01. The little boy was [clinging] to his mother as they walked into the kindergarten class.
02. The baby monkey [clung] to its mother's back as she climbed up into the tree.
03. A young man is [clinging] to life after being beaten up by a gang of youths.
04. The young boy was [clinging] to a large rock when he was rescued from the raging river.
05. The government appears to be hoping to [cling] to power for another year before it has to call an election.
06. The swimmer was able to [cling] to his lead and won the race by a mere hundredths of a second.
07. Her wet blouse [clung] to her breasts.
08. There was a bit of egg [clinging] to his beard and mustache.
09. She was [clinging] to her boyfriend, afraid he would leave her.
10. This President seems to be trying to [cling] to an idea of the past that never quite existed in reality.
11. She was wearing a short, [clingy] skirt that hid very little.
12. He is a very [clingy] child, and his teachers are concerned that he is having a lot of difficulty adjusting to his daycare.
13. His [clinging] wife was always afraid that he would find another woman.
14. Long after his wife left him, he still [clung] to the idea that she loved him and would eventually come back.
15. The villagers [clung] together in fear as the monster drew nearer.
16. The highway [clings] to the coast for about twenty miles.
17. Buddhism teaches that the more we [cling] to the belief in a self, an ego, the more pain and alienation we feel.
18. The fish has a little sucker on its belly which allows it to [cling] to rocks for protection against predators.
19. Baby orangutans [cling] to their mothers almost continually until they are well over a year old.
20. An old proverb notes that a bit of fragrance always [clings] to the hand that gives you roses.
21. Melodious though they are, the chants of the Roman Church still [cling] to the form of the verbal message.
22. Carlos Castaneda wrote that when one has nothing left to lose, one becomes courageous. We are timid only when we have something left to [cling] to.
23. Goethe suggested that we must [cling] to the belief that the incomprehensible is comprehensible; otherwise we would not continue to search.
24. William James noted that we are doomed to [cling] to a life even while we find it unendurable.

Grammatical examples in English. 2013.


Look at other dictionaries:

  • cling — [klıŋ] v past tense and past participle clung [klʌŋ] [: Old English; Origin: clingan] 1.) [always + adverb/preposition] to hold someone or something tightly, especially because you do not feel safe cling to/on/at etc ▪ He wailed and clung to his… …   Dictionary of contemporary English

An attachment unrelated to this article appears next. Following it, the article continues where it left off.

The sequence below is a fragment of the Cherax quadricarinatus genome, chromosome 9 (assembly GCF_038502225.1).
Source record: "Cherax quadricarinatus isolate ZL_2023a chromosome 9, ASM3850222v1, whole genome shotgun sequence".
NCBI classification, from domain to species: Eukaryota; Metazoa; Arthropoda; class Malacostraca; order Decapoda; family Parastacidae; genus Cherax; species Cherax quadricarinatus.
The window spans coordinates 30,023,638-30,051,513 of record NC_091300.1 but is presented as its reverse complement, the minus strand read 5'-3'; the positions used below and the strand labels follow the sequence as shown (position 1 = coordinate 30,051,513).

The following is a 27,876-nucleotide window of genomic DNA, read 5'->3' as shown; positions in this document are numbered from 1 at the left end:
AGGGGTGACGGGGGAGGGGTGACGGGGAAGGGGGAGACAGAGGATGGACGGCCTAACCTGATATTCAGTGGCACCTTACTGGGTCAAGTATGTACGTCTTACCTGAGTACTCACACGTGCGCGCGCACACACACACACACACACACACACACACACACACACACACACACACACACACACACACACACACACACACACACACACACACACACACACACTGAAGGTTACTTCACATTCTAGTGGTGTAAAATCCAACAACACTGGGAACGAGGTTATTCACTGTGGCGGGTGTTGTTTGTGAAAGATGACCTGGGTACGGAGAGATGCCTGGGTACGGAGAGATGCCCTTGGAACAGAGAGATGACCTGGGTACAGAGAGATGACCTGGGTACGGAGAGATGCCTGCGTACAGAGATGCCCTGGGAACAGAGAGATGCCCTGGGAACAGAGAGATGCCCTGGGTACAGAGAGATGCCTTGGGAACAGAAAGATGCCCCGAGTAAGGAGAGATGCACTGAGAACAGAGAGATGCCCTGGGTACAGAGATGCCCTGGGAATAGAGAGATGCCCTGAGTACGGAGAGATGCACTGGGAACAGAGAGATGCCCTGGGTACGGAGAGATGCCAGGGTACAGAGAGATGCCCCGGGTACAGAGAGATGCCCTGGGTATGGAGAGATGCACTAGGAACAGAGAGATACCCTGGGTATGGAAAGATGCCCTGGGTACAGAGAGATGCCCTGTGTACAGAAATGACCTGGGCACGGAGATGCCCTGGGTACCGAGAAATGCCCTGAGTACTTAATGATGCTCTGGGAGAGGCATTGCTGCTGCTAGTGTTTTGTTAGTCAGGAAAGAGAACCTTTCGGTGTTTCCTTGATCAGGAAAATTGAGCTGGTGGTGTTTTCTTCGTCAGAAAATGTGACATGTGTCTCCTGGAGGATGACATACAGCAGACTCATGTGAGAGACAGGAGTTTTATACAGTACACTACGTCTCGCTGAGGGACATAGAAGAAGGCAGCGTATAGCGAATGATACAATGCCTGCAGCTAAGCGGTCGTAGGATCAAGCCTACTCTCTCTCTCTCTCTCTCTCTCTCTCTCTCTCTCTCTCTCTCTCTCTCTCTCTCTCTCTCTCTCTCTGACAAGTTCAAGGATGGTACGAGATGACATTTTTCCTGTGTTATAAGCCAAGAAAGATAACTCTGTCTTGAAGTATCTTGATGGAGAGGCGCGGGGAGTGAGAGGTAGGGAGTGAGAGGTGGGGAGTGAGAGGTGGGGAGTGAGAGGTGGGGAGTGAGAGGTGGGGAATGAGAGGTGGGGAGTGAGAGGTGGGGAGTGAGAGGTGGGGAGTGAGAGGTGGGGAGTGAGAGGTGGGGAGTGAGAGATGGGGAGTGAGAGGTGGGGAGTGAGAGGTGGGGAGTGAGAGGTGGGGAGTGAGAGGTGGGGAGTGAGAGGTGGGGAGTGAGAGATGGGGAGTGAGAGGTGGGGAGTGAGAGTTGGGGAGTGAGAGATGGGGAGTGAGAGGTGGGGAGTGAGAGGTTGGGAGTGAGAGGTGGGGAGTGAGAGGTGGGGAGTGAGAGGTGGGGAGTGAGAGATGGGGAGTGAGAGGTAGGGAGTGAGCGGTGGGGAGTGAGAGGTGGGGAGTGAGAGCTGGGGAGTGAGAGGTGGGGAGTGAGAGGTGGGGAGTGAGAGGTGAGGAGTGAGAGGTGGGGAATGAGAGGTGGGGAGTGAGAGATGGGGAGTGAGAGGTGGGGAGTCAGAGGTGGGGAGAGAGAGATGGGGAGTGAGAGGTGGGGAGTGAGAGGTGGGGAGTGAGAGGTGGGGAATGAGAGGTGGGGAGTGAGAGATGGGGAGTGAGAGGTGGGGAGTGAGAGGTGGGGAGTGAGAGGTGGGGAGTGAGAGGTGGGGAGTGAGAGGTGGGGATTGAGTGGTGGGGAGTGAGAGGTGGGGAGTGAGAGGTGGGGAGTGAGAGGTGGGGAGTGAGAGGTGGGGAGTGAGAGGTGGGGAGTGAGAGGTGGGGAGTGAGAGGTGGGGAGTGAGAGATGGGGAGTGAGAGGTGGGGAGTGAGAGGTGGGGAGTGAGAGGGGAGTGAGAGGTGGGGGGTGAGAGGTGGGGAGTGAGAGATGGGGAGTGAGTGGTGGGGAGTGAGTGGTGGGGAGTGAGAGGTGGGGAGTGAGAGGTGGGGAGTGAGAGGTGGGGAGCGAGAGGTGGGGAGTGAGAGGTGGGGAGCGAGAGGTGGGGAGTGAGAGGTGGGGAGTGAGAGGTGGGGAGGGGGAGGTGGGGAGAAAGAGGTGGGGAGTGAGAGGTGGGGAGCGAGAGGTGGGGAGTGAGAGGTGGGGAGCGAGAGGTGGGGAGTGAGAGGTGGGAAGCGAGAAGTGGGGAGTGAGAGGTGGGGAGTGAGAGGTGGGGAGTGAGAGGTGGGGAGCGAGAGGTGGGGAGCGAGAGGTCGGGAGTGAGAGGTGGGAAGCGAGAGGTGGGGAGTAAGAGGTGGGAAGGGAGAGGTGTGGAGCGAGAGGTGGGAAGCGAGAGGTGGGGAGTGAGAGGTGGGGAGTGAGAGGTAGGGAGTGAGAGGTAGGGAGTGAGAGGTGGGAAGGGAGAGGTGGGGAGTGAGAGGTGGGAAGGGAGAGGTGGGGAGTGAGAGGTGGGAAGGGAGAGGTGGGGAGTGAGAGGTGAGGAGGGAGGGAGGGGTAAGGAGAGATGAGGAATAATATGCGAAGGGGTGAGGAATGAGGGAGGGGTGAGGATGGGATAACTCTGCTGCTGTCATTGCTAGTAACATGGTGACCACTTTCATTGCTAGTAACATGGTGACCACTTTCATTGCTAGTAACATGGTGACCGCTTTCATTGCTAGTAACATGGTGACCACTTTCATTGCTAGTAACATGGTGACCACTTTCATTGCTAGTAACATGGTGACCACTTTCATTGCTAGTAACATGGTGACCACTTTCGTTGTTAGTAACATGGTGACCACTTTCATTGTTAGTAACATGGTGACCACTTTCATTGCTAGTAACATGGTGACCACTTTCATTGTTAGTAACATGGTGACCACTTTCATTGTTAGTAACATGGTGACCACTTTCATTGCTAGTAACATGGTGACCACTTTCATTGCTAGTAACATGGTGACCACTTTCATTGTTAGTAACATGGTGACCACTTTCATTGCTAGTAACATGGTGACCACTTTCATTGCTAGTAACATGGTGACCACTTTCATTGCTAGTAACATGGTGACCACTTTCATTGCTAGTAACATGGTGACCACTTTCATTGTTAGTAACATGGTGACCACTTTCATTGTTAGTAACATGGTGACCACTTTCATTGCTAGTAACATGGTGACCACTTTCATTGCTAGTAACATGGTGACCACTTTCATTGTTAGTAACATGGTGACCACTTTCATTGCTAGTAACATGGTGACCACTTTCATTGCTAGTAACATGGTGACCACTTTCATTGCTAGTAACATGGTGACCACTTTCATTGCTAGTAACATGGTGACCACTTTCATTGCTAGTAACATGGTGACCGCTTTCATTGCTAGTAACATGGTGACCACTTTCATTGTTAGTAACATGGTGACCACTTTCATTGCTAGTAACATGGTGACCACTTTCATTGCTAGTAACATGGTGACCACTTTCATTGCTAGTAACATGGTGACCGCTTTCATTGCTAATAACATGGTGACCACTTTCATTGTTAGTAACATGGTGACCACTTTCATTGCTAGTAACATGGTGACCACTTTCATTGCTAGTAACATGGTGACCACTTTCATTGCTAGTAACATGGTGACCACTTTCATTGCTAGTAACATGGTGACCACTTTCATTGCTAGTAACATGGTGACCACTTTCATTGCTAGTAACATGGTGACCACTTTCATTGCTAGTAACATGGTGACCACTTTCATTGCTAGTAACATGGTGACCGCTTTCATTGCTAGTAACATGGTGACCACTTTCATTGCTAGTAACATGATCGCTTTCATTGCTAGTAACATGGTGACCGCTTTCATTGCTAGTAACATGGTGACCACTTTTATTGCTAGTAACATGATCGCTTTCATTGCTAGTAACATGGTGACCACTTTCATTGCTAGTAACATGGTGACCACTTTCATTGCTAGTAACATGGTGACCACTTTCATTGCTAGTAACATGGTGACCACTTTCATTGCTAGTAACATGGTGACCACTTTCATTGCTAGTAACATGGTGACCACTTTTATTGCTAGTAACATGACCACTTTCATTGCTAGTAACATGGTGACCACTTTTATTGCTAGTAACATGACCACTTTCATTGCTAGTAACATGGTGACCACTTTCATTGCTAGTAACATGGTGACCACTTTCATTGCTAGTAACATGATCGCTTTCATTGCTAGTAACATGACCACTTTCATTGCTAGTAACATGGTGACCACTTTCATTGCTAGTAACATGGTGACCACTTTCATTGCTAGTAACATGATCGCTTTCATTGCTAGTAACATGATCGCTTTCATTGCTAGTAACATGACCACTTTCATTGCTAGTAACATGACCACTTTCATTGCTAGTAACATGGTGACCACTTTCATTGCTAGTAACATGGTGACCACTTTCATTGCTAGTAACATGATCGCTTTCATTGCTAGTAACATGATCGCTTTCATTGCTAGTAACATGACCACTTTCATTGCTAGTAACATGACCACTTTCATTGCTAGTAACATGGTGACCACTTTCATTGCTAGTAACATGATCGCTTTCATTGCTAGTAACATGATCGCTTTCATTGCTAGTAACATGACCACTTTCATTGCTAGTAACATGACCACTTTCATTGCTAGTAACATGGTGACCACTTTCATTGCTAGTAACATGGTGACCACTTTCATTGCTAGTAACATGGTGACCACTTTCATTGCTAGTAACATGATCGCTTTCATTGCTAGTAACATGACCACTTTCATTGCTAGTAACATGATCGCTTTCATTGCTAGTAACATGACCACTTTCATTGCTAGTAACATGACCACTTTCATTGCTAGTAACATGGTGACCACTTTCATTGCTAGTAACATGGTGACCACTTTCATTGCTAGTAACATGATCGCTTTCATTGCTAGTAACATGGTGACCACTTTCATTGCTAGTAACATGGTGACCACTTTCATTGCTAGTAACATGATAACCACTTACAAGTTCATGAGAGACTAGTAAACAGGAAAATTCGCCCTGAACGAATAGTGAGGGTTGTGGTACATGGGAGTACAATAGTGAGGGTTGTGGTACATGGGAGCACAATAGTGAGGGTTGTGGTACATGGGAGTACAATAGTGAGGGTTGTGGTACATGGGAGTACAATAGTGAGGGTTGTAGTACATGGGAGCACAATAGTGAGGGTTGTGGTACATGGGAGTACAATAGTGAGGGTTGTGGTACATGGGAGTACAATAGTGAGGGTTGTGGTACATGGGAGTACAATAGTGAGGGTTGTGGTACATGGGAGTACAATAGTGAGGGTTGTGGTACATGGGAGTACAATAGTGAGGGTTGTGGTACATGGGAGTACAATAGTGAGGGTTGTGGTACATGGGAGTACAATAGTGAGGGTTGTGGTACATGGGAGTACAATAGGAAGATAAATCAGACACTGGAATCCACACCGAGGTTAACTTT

• Cling — may refer to: Cling, a song by Days of the New from their 1997 album Days of the New (also known as the Orange album ) Static cling, a natural phenomenon when things stick together caused by static electricity, usually due to rubbing as in a… …   Wikipedia

  • cling — [ klıŋ ] (past tense and past participle clung [ klʌŋ ] ) verb intransitive ** 1. ) to hold onto something or someone tightly with your hands or arms, for example because you are afraid: Crossing the bridge, she felt dizzy and clung to the rails …   Usage of the words and phrases in modern English

  • cling — cling·i·ness; cling·ing·ly; cling·ing·ness; cling·stone; mus·cling; cling; …   English syllables

  • cling´er — cling «klihng», verb, clung, cling|ing, noun, adjective. –v.i. 1. to stick or hold fast: »A vine clings to its support. Wet clothes cling to the body. SYNONYM(S): adhere. 2. to grasp; …   Useful english dictionary

  • cling — interj. Cuvânt care imită sunetul clopoţeilor sau al zurgălăilor. ♦ Cuvânt care imită zgomotul produs de vibrarea sau de ciocnirea unor obiecte de metal sau de sticlă. [var.: clinc interj.] – Onomatopee. Trimis de RACAI, 30.09.2003. Sursa: DEX 98 …   Dicționar Român

  • cling|y — «KLIHNG ee», adjective, cling|i|er, cling|i|est. apt to cling; adhesive …   Useful english dictionary

  • Cling — Cling, n. Adherence; attachment; devotion. [R.] [1913 Webster] A more tenacious cling to worldly respects. Milton. [1913 Webster] …   The Collaborative International Dictionary of English

  • Cling — (kl[i^]ng), v. i. [imp. & p. p. {Clung} (kl[u^]ng), {Clong} (kl[o^]ng), Obs.); p. pr. & vb. n. {Clinging}.] [AS. clingan to adhere, to wither; akin to Dan. klynge to cluster, crowd. Cf. {Clump}.] To adhere closely; to stick; to hold fast,… …   The Collaborative International Dictionary of English

  • Cling — Cling, v. t. 1. To cause to adhere to, especially by twining round or embracing. [Obs.] [1913 Webster] I clung legs as close to his side as I could. Swift. [1913 Webster] 2. To make to dry up or wither. [Obs.] [1913 Webster] If thou speak st… …   The Collaborative International Dictionary of English

  • cling — ► VERB (past and past part. clung) (cling to/on to) 1) hold on tightly to. 2) adhere or stick to. 3) remain persistently faithful to. 4) be emotionally dependent on. ORIGIN Old English, related to CLENCH …   English terms dictionary

Share the article and excerpts

Direct link
Do a right-click on the link above
and select “Copy Link”

We are using cookies for the best presentation of our site. Continuing to use this site, you agree with this.